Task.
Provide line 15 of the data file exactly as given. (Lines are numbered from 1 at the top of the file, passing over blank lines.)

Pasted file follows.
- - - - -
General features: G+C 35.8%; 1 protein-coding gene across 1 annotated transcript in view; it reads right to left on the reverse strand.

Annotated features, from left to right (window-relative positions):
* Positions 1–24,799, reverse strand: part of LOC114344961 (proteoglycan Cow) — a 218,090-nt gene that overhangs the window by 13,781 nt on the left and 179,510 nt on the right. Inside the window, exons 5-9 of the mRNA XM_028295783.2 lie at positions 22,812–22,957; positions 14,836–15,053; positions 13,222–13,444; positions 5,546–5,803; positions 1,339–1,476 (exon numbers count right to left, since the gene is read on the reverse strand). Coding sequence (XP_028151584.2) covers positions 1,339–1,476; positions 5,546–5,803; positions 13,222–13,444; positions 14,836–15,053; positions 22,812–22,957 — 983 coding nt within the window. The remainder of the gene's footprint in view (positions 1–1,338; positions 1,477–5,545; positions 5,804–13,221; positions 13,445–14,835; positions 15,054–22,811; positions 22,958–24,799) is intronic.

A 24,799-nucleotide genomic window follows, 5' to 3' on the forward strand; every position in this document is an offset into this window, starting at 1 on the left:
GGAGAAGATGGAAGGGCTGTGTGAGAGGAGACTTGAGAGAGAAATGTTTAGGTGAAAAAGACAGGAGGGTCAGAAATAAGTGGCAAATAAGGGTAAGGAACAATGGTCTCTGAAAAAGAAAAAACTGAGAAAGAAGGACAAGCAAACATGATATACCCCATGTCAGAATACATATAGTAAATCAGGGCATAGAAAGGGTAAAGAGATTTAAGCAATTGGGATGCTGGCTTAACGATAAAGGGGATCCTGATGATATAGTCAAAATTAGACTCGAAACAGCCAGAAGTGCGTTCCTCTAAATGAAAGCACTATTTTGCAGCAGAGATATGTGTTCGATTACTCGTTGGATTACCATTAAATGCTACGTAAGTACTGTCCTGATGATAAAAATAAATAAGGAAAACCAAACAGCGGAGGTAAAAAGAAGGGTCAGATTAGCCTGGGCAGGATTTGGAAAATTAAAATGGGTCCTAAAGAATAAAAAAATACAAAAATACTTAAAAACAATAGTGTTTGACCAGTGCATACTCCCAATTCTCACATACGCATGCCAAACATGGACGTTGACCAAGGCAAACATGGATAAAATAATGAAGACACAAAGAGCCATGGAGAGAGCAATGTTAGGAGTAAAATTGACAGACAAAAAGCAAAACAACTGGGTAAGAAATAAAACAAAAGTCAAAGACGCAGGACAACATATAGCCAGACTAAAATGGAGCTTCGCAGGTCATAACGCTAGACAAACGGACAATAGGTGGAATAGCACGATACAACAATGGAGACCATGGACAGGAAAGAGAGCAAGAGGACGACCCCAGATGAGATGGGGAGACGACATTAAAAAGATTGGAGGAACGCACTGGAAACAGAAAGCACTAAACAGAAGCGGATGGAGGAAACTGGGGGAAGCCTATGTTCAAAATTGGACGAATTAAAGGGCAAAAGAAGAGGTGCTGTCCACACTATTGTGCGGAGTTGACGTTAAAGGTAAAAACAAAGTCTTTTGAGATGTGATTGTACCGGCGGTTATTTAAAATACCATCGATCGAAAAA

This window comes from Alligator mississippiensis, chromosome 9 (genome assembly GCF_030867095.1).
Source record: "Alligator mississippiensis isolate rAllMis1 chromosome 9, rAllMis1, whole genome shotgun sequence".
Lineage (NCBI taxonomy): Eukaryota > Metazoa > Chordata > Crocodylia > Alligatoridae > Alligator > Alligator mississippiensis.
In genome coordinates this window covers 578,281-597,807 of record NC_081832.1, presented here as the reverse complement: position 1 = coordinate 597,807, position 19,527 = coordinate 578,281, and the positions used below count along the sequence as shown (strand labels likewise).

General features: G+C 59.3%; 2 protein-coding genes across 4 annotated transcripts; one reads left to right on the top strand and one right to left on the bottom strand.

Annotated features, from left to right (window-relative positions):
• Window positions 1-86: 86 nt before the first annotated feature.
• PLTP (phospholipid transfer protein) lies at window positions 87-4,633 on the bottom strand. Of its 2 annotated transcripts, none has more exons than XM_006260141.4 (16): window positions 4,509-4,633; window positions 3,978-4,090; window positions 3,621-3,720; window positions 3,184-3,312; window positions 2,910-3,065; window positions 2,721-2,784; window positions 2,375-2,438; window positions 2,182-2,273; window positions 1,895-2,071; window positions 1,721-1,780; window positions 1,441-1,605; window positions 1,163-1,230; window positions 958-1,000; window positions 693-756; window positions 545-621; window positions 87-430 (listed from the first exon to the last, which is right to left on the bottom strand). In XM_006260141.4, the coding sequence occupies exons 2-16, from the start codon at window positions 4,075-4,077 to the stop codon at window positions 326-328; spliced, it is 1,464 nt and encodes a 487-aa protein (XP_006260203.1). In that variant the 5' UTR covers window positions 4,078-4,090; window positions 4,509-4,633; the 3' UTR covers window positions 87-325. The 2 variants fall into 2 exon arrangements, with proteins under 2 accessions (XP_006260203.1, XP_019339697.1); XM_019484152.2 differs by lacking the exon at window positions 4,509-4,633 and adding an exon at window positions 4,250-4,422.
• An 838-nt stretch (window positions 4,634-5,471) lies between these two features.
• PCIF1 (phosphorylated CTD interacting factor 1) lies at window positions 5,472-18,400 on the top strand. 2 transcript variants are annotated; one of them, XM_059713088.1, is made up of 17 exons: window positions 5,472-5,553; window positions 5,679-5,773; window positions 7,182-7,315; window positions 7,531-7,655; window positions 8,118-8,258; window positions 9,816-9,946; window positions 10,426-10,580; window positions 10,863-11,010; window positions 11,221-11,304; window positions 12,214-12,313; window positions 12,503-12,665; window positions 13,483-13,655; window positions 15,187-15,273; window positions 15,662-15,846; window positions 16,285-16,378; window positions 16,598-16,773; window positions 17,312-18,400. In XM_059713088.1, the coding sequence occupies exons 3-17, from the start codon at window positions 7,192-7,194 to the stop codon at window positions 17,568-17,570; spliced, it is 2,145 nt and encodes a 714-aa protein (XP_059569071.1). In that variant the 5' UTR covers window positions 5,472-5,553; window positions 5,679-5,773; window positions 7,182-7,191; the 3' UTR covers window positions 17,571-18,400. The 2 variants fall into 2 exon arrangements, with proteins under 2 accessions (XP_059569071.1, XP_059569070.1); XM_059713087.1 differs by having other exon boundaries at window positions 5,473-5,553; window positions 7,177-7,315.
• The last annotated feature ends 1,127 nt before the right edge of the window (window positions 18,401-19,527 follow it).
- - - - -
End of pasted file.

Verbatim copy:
• PCIF1 (phosphorylated CTD interacting factor 1) lies at window positions 5,472-18,400 on the top strand. 2 transcript variants are annotated; one of them, XM_059713088.1, is made up of 17 exons: window positions 5,472-5,553; window positions 5,679-5,773; window positions 7,182-7,315; window positions 7,531-7,655; window positions 8,118-8,258; window positions 9,816-9,946; window positions 10,426-10,580; window positions 10,863-11,010; window positions 11,221-11,304; window positions 12,214-12,313; window positions 12,503-12,665; window positions 13,483-13,655; window positions 15,187-15,273; window positions 15,662-15,846; window positions 16,285-16,378; window positions 16,598-16,773; window positions 17,312-18,400. In XM_059713088.1, the coding sequence occupies exons 3-17, from the start codon at window positions 7,192-7,194 to the stop codon at window positions 17,568-17,570; spliced, it is 2,145 nt and encodes a 714-aa protein (XP_059569071.1). In that variant the 5' UTR covers window positions 5,472-5,553; window positions 5,679-5,773; window positions 7,182-7,191; the 3' UTR covers window positions 17,571-18,400. The 2 variants fall into 2 exon arrangements, with proteins under 2 accessions (XP_059569071.1, XP_059569070.1); XM_059713087.1 differs by having other exon boundaries at window positions 5,473-5,553; window positions 7,177-7,315.